Codifying Abortion Rights In A Federal Law Is Not A Silver Bullet

In the wake of this week’s leaked draft opinion showing that a majority of Supreme Court justices voted to overturn abortion rights, activists and alarmed Democrats alike have renewed calls for Congress to protect abortion access with a federal law. 

This is a companion discussion topic for the original entry at

Thank you for pointing out my main concern about passing a national law guaranteeing abortion rights, that I see no reason the Supreme Court wouldn’t declare it unconstitutional. Heck I think there is a good chance that if the Democrats get the votes to expand the Supreme Court, this court will declare that unconstitutional. The Justices have proven that they are bound and determined to take this country back to the 1800s and will do anything in order to accomplish it.


"… both Manchin and Sen. Bob Casey (D-PA) characterize themselves as “pro-life.”
Stop using r/w talking points, they are not “pro-life”, they are anti-choice.


Codifying women’s health would be the silver bullet. It would fix some of the basic problems in US overpriced and underdelivering healthcare, and remedy some of the structural racist issues with access to healthcare. But of course I know it’s a challenge after decades of watching old men try to figure out how lady junk works.


I was thinking about the Commerce clause. I don’t doubt for a minute that this bunch of 5 radicals would be more than willing to carve out an exception to the normal commerce clause interpretation. We need to amend the constitution. That means women are going to have to push the traditional Democratic reluctance to work very hard in red states aside and do all they can to pass legislation in several rural states where Democrats fear to tread. Overturning Roe v. Wade is going to have a profound impact on both parties. On balance the Democrats will benefit, but the party will be dramatically different.



While Bob Casey calls himself a pro-life democrat, he is also a pretty reliable vote for abortion rights.

“I think it’s clear to most people that the description of pro-life Democrat is accurate. I’ve been very consistent,” Casey told POLITICO in an interview. “What it means is I try to support policies that help women and children both before and after birth. Part of that is making sure you are honest about differences but also at the same time trying to focus on ways to reduce both the number of abortions and the number of unwanted pregnancies, and I think my record reflects that.”

Casey’s voting record in Congress aligns significantly with abortion rights groups such as Planned Parenthood and NARAL. He has voted along with Planned Parenthood 75 percent of the time since 2011. And he voted with NARAL Pro-Choice America 100 percent of the time in 2016and [2017]…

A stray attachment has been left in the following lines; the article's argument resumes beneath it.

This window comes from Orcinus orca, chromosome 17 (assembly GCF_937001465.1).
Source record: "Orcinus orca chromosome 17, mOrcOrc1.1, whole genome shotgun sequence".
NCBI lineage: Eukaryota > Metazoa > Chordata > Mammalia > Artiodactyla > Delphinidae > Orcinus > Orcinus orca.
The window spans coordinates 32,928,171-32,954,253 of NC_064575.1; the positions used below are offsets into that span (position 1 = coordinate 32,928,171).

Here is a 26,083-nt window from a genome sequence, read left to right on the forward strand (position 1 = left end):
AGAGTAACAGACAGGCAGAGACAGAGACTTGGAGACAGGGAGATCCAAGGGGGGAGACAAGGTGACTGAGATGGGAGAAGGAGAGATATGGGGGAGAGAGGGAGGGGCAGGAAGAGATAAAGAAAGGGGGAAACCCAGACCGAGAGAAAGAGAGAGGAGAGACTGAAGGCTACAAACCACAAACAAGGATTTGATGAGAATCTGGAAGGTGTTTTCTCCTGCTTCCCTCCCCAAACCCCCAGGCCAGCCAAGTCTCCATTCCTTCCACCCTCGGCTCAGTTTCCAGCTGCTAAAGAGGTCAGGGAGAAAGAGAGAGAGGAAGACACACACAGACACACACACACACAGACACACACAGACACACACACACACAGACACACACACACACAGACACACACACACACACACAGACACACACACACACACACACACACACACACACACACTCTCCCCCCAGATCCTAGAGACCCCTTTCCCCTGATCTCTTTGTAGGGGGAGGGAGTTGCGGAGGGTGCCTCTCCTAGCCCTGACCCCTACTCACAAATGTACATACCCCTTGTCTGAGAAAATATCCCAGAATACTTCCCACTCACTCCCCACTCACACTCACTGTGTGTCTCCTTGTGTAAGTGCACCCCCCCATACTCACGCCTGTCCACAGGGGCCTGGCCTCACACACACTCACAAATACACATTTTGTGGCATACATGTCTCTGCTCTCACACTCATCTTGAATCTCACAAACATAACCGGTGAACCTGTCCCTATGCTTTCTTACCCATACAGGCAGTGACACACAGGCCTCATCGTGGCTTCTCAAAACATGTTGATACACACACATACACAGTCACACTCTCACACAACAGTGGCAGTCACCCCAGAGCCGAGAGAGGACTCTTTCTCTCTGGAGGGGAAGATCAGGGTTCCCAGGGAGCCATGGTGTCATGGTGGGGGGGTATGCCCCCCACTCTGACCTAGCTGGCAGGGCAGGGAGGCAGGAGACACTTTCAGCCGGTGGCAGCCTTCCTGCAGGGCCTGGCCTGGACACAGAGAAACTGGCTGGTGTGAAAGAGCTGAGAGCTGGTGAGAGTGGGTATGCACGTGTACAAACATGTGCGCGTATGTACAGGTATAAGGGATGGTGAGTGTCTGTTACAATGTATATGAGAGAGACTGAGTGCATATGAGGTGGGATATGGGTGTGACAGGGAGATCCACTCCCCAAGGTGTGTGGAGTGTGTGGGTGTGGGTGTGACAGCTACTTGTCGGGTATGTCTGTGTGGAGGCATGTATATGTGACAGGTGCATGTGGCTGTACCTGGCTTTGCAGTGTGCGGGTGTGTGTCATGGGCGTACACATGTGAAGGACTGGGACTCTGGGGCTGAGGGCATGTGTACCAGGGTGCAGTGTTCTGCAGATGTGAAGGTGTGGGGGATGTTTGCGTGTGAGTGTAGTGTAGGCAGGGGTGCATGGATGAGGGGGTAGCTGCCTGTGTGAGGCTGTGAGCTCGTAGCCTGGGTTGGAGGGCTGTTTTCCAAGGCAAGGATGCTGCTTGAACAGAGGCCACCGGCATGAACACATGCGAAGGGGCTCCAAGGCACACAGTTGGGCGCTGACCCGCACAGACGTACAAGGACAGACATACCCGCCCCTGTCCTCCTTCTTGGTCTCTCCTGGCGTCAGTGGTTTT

Yep that after birth part is always missing from Republicans’ legislation.


I had believed Roberts had an eye toward his court’s legacy.

Between Citizens United, gutting the VRA and this Alito draft decision I’d say his legacy is pretty well sealed.


This thing is a black hole into which time, energy, political capital, and momentum will be sucked never to be seen again in pursuit of an entirely symbolic act that, if by some miracle, enacted would be enjoined within hours and stricken down in in record time. How anyone aware of NFIB v. Sebelius can doubt it is beyond me. It’s a trap, a sop to people’s feelings that will only leave them angrier at Democrats for not Green Lanterning it into existence.

All of our energy and attention should be devoted to putting court expansion back on the table. Because this isn’t just a bad decision, it’s a constitutional crisis in the classical sense of one branch overreaching to the point of tyranny. And the only lever we have against these assholes is the threat of more justices. (Though this would also be a really good time to take a fresh look at who paid off Kavanaugh’s debts.)

No, we can’t pass court expansion either, but the failure to pass it would not be damaging the way failure to “codify Roe” would be. Because the point here is to put it back onto the table, let them know it’s still in play. The point is that this spiraling extremism Court’s doesn’t call for a a response, but rather it demands a direct threat, one they need to know hasn’t gone away and will be used if that’s what it takes to get these fascists checking their six instead of assuming they’re in charge of the country now.